Bezos personally invited two of his fellow passengers — his 50-year-old brother Mark, an investor and volunteer firefighter, and female aviation pioneer Wally Funk. Joining them will be Oliver Daemen, a last-minute fill-in for the winner of a $28 million charity auction who had a scheduling conflict. At age 82, Funk will become the oldest person in space. She was among 13 female pilots — the so-called Mercury 13 — who took the same tests in the early 1960s as NASA’s Mercury 7 astronauts, but were barred because of their gender. “Finally!” Funk exclaimed when offered a seat alongisde Bezos. As for the Dutch Daemen — who at 18 will become the youngest person in space — his financier father bid on the capsule seat in June, but dropped out when the price soared. Blue Origin came calling just over a week ago, after the unidentified auction winner switched to a later flight. The teenage space fanactic, who starts college this fall, is Blue Origin’s first paying customer; no word on what his ticket cost.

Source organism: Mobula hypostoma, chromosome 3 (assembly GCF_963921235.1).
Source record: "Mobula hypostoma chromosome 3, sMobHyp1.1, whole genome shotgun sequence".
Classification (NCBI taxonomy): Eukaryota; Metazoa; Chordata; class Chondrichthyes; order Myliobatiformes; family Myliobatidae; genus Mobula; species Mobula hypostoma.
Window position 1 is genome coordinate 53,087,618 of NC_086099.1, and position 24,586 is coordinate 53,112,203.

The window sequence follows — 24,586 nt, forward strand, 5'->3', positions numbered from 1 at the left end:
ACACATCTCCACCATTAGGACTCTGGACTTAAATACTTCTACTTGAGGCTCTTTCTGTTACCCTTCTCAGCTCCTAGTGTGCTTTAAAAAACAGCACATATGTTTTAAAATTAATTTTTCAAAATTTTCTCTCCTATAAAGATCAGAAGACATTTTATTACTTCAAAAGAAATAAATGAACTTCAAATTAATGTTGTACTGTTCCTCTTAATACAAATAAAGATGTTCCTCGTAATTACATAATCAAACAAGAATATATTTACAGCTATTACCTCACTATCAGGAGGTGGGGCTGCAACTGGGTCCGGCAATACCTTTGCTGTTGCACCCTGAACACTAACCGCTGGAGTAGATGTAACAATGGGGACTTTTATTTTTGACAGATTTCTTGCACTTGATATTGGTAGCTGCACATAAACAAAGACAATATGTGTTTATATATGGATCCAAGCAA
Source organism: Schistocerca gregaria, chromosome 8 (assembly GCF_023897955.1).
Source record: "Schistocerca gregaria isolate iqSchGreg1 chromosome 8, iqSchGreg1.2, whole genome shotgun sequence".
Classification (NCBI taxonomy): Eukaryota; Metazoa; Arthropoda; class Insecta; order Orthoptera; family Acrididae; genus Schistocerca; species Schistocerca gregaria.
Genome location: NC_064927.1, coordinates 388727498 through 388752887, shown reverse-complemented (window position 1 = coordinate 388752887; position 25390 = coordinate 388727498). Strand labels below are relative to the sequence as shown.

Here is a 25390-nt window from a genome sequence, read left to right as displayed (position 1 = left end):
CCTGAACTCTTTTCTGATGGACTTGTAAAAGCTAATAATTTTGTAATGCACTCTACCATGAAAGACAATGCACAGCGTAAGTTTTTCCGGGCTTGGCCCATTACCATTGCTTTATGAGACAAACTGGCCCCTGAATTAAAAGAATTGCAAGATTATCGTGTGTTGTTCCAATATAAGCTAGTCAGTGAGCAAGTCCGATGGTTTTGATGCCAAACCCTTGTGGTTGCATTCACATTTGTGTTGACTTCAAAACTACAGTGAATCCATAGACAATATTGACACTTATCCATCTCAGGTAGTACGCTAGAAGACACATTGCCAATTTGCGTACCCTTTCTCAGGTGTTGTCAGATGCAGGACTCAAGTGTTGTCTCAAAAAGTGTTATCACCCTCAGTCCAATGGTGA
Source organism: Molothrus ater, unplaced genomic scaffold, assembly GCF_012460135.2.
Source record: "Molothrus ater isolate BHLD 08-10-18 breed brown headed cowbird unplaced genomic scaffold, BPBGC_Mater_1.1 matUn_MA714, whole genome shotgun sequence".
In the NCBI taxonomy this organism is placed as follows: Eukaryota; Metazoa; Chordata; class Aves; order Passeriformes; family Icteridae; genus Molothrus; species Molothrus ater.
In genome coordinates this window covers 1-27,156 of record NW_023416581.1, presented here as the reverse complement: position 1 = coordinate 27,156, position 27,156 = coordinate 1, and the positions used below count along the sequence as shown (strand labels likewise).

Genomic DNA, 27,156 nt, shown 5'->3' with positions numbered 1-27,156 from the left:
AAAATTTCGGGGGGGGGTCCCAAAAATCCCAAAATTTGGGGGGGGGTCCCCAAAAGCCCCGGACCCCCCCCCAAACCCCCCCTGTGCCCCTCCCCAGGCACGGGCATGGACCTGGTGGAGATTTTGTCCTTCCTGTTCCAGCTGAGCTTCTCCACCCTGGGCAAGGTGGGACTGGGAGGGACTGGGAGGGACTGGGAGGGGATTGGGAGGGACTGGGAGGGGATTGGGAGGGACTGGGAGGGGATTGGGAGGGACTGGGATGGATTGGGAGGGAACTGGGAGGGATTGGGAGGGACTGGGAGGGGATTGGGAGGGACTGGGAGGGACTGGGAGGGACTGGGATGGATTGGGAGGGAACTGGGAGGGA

While Bezos won’t be the first boss to ride to space on his own rocket, he can lay claim to strapping in for his company’s first human launch. He’s also aiming higher, with an anticipated altitude of about 66 miles (106 kilometers) versus Branson’s 53.5 miles (86 kilometers). Blue Origin’s 60-foot (18-meter) New Shepard rocket will accelerate toward space at three times the speed of sound, or Mach 3, before separating from the capsule and returning for an upright landing. The passengers will experience three to four minutes of weightlessness, before their capsule parachutes onto the desert just 10 minutes after liftoff. That’s five minutes less than Alan Shepard’s 1961 Mercury flight. Blue Origin, though, offers the biggest windows ever built for a spacecraft. Bezos purchased the desolate, parched land for launching and landing rockets. The closest town is Van Horn, population 1,832.